Santee Cooper power line path takes property from farm owners

AYNOR, SC (WBTW) – Santee Cooper is planning to put up new transmission power lines that would run from Marion to Red Bluff, but the utility company is going to need to take over some private property to complete the project.

About 100 property owners are discovering how “eminent domain” laws mean they may not have any say in Santee Cooper using their property to put up high tension power lines. Families who have owned their land for generations, land that has become part of the family’s heritage, will have to be turned over to the utility company, but as property owner Carolyn Gobbel shows, it won’t be without a fight.

“The property goes from the tree line there,” points out Gobbel as she walks across her family’s farmland. “They’re simply taking away property that’s been in my family 80 some years.”

Gobbel says the land belonged to her father, it was passed down to her, and for the most part, the small plot in Aynor is all she has left.

“Property that’s been here in my family they lived, they worked, they died here, and this heritage has sent, you know, kids to college,” explains Gobbel.

A few months ago, Gobbel says representatives from Santee Cooper told her they were looking to build powerlines through her family farm.

“We’re not talking about a little pole like that,” expresses Gobbel as she points to a small pole in her yard. “We’re talking about those great big old transformers.”

Santee Cooper is owned by the state, which means they can use private property like Gobbel’s for public use, but spokesperson Mollie Gore says the utility company is willing to pay.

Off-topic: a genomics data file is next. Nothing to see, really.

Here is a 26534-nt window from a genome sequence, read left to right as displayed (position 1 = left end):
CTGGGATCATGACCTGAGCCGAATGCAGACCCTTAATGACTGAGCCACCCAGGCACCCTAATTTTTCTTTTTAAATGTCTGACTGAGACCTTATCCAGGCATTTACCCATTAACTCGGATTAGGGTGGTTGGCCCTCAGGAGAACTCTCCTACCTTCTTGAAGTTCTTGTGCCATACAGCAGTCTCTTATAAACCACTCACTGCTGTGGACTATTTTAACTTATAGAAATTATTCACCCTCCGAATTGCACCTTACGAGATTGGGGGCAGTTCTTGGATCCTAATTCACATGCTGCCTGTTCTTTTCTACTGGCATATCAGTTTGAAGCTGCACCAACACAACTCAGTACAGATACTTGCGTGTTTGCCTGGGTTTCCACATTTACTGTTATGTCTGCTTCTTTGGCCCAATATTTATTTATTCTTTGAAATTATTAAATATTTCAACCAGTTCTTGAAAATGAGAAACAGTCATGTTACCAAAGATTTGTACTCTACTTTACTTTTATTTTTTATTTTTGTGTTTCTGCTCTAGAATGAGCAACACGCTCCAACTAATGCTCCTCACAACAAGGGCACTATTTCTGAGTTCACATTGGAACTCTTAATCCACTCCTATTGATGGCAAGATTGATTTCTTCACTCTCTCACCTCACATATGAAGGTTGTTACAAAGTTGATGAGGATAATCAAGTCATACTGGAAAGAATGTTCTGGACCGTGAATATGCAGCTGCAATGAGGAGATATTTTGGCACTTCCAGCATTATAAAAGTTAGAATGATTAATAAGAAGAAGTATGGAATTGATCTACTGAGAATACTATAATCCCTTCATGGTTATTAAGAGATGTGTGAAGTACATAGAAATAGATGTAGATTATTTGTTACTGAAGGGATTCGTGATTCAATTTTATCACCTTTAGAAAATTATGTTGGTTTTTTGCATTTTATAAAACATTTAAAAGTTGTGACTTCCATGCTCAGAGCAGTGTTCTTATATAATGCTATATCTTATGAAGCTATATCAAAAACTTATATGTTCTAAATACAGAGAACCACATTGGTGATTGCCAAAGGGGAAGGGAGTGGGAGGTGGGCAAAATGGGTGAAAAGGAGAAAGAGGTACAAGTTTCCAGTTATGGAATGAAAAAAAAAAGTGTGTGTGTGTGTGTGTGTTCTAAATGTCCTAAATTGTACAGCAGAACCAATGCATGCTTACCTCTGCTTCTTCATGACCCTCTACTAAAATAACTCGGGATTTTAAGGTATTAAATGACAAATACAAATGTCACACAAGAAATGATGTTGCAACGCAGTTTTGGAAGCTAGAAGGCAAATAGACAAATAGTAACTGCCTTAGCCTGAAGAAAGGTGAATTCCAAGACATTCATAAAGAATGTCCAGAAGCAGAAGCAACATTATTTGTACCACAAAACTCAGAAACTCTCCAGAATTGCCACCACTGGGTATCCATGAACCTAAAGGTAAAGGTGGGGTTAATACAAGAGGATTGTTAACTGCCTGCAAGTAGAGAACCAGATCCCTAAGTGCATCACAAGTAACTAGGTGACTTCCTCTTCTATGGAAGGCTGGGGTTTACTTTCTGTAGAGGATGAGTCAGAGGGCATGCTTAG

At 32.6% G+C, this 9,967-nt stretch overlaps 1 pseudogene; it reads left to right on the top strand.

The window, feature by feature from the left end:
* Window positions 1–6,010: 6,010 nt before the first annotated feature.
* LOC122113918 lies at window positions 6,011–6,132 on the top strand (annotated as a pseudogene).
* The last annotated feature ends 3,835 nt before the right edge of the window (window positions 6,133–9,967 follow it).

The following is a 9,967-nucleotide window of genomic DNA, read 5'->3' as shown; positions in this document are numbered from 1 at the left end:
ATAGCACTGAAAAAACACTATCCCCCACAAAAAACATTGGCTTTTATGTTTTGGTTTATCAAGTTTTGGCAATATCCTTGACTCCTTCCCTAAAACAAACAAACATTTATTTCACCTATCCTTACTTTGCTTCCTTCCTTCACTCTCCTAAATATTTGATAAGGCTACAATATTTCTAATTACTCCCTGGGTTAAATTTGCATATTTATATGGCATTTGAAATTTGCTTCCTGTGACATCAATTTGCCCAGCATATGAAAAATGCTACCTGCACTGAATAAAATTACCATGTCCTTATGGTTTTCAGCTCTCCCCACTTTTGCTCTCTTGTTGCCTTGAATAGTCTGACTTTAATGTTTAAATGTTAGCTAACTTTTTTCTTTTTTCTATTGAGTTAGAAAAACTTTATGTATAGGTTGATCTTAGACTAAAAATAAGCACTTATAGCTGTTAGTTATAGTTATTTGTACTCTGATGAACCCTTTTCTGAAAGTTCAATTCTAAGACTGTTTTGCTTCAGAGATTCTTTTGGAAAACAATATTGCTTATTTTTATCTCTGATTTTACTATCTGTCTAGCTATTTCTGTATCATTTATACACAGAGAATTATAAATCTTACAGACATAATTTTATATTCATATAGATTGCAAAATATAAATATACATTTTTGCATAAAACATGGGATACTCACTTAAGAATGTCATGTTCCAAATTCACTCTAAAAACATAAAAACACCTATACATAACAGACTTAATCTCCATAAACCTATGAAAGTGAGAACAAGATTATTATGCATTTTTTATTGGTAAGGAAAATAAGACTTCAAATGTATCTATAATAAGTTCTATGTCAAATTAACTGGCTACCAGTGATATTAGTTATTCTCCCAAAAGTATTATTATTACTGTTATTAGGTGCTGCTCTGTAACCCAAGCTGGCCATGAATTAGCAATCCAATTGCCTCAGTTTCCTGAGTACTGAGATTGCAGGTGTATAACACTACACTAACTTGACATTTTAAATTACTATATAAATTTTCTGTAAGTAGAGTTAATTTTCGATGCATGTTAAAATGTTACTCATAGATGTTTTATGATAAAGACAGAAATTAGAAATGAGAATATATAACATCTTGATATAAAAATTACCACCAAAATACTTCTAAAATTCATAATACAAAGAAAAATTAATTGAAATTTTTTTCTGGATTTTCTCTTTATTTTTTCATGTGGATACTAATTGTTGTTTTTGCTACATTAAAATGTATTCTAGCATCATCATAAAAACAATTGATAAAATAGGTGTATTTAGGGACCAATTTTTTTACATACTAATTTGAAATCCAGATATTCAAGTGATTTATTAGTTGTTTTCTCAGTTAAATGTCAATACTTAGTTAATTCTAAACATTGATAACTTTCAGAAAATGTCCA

“The property owners are compensated for the use of their property,” justifies Gore. “Generally, you’ll find there are a lot of uses that are compatible with our ease restrictions, and again, they are compensated for it.”

Martha Ann Johnson also owns land that would be impacted, and says she understands the need for electricity, but doesn’t want the proposed lines to go right down the middle of her farm land.

“I don’t want to do without my electricity,” admits Johnson. “I don’t want to go back to the days, I remember what it was like to not have electricity and running water and phones and all of that. I realize it has to go through land, but there is a lot of land that is not productive.”

Johnson says for her, it’s not about compensation. Santee Cooper’s take-over is about losing land that’s fed people for generations.

“Now, that’s not the problem. America can feed itself and other countries, but the way the population is growing and the way the farm land is shrinking, one day that can be a major problem,” predicts Johnson.

Gore says their main goal is to get power to all of their customers, and they’re trying to work with the more than 100 property owners this project would impact.

“There are state laws in place to make sure we do it right, and ultimately, we have to do what is best to make sure we are reliably servicing all of our customers with electricity now and for the future,” says Gore.

Gore says ultimately the issue will go to court if the property owners can’t come to an agreement with Santee Cooper. Because of the uncertainty of what some of the land owners will do legally, Gore says she can’t offer a timeline of when the power lines will be constructed.

Gore says there are several steps the utility company must follow to be sure the path designed for the new power lines is what is best for everyone involved.  Regardless, property owners like Gobbel say it’s unfair.

“He paid his taxes,” argues Gobbel. “He paid all of the things he had to do. He bought this property. He thought it was his. We thought it was ours, but it’s not.”